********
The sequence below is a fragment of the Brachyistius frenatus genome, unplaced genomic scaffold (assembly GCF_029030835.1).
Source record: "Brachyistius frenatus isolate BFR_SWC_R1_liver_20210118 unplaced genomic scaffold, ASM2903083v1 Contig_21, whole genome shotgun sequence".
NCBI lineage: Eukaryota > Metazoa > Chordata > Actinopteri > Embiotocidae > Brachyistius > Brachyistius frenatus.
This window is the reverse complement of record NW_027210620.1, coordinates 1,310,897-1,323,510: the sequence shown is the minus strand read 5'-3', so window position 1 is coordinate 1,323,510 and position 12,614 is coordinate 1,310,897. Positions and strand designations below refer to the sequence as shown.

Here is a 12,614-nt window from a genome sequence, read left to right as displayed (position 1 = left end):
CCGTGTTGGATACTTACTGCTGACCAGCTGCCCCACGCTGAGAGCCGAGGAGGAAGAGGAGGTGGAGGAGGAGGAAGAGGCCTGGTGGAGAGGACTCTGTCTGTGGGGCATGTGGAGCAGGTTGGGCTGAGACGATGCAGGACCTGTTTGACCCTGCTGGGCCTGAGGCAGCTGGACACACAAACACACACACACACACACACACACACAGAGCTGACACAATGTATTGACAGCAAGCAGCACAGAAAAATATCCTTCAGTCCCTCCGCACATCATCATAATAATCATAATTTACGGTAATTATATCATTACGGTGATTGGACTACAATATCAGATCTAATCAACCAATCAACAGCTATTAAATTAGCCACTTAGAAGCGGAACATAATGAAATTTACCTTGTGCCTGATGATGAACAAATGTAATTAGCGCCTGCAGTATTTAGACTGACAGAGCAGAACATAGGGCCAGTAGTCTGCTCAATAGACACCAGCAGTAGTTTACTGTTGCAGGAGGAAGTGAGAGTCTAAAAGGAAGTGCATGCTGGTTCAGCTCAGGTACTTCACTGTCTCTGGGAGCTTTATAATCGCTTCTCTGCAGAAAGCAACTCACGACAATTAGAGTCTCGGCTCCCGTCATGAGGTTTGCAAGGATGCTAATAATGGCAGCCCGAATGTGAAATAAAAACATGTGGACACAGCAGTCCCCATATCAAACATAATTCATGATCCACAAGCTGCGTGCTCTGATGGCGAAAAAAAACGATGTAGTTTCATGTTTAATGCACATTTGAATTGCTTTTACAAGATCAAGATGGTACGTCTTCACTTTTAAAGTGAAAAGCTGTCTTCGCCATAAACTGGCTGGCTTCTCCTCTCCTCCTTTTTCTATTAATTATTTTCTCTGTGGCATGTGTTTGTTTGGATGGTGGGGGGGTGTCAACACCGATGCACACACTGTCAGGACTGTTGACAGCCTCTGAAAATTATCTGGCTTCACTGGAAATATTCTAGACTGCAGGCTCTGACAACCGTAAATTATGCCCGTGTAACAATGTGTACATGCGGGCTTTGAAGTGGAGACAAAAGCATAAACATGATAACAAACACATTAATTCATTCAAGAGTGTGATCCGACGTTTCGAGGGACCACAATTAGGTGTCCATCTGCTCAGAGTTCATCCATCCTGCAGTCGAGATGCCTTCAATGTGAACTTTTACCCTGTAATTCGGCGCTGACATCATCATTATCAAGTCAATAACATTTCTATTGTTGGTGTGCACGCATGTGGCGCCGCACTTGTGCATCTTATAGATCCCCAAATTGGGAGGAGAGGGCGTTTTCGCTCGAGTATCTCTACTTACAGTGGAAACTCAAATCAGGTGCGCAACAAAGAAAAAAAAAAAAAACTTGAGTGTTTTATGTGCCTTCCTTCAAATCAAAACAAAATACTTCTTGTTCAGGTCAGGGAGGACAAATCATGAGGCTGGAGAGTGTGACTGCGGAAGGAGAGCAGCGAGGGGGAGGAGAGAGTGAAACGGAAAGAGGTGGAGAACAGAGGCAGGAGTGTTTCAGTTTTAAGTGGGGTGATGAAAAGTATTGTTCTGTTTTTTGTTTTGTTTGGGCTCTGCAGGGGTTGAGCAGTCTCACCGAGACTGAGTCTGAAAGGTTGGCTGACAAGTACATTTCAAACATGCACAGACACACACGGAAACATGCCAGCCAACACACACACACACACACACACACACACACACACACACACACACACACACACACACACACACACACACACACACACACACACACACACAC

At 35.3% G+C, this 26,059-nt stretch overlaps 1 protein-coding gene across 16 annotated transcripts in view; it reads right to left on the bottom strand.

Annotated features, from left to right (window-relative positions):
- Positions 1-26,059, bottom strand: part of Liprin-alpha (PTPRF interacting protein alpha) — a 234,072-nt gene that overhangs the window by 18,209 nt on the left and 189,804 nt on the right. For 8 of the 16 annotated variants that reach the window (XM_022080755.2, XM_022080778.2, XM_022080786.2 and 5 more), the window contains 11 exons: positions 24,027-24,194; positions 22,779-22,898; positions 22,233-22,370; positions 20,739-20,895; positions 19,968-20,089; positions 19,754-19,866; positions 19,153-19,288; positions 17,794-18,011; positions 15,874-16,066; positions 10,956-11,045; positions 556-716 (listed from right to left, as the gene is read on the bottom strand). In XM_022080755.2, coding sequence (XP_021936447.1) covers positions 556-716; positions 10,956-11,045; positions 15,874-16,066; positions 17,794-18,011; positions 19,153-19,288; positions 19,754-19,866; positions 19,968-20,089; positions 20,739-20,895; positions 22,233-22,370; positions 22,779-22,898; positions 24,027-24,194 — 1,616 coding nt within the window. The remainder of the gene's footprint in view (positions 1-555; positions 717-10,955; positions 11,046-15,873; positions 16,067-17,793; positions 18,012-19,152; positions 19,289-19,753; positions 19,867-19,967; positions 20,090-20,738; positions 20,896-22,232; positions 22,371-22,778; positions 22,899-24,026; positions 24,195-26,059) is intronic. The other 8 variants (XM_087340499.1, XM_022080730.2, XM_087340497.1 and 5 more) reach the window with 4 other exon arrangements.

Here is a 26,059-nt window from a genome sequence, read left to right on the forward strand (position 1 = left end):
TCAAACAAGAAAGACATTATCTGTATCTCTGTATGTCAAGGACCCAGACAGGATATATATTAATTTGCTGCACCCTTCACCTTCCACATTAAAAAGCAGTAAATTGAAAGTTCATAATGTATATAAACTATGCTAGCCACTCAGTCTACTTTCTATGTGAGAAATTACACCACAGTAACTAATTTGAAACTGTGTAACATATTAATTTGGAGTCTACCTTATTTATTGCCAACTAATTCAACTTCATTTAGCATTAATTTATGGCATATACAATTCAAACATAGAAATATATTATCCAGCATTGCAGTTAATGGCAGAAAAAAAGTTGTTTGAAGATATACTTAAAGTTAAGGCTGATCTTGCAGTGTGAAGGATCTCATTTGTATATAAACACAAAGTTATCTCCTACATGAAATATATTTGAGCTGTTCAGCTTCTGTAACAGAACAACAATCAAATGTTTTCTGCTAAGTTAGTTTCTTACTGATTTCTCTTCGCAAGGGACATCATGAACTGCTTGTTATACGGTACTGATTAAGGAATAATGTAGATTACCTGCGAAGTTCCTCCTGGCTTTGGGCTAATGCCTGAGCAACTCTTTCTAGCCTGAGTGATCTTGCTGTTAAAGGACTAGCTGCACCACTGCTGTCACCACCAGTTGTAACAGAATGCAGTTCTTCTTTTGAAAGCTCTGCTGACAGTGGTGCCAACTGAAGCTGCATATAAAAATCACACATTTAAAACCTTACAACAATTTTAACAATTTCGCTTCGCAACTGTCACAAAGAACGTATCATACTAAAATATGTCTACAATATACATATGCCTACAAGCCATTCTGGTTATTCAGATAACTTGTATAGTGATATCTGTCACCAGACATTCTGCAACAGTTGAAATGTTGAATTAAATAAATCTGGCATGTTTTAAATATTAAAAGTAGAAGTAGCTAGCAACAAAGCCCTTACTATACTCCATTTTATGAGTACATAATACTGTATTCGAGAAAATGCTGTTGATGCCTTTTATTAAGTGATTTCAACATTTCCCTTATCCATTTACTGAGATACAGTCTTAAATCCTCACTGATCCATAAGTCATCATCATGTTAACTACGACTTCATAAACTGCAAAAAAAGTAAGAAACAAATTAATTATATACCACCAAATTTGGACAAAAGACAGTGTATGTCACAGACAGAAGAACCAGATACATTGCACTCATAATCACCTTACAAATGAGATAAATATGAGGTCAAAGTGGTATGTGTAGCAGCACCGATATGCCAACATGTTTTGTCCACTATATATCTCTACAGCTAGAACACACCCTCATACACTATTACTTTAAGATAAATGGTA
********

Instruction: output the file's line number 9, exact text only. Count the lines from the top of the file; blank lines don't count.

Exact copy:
- Positions 1-26,059, bottom strand: part of Liprin-alpha (PTPRF interacting protein alpha) — a 234,072-nt gene that overhangs the window by 18,209 nt on the left and 189,804 nt on the right. For 8 of the 16 annotated variants that reach the window (XM_022080755.2, XM_022080778.2, XM_022080786.2 and 5 more), the window contains 11 exons: positions 24,027-24,194; positions 22,779-22,898; positions 22,233-22,370; positions 20,739-20,895; positions 19,968-20,089; positions 19,754-19,866; positions 19,153-19,288; positions 17,794-18,011; positions 15,874-16,066; positions 10,956-11,045; positions 556-716 (listed from right to left, as the gene is read on the bottom strand). In XM_022080755.2, coding sequence (XP_021936447.1) covers positions 556-716; positions 10,956-11,045; positions 15,874-16,066; positions 17,794-18,011; positions 19,153-19,288; positions 19,754-19,866; positions 19,968-20,089; positions 20,739-20,895; positions 22,233-22,370; positions 22,779-22,898; positions 24,027-24,194 — 1,616 coding nt within the window. The remainder of the gene's footprint in view (positions 1-555; positions 717-10,955; positions 11,046-15,873; positions 16,067-17,793; positions 18,012-19,152; positions 19,289-19,753; positions 19,867-19,967; positions 20,090-20,738; positions 20,896-22,232; positions 22,371-22,778; positions 22,899-24,026; positions 24,195-26,059) is intronic. The other 8 variants (XM_087340499.1, XM_022080730.2, XM_087340497.1 and 5 more) reach the window with 4 other exon arrangements.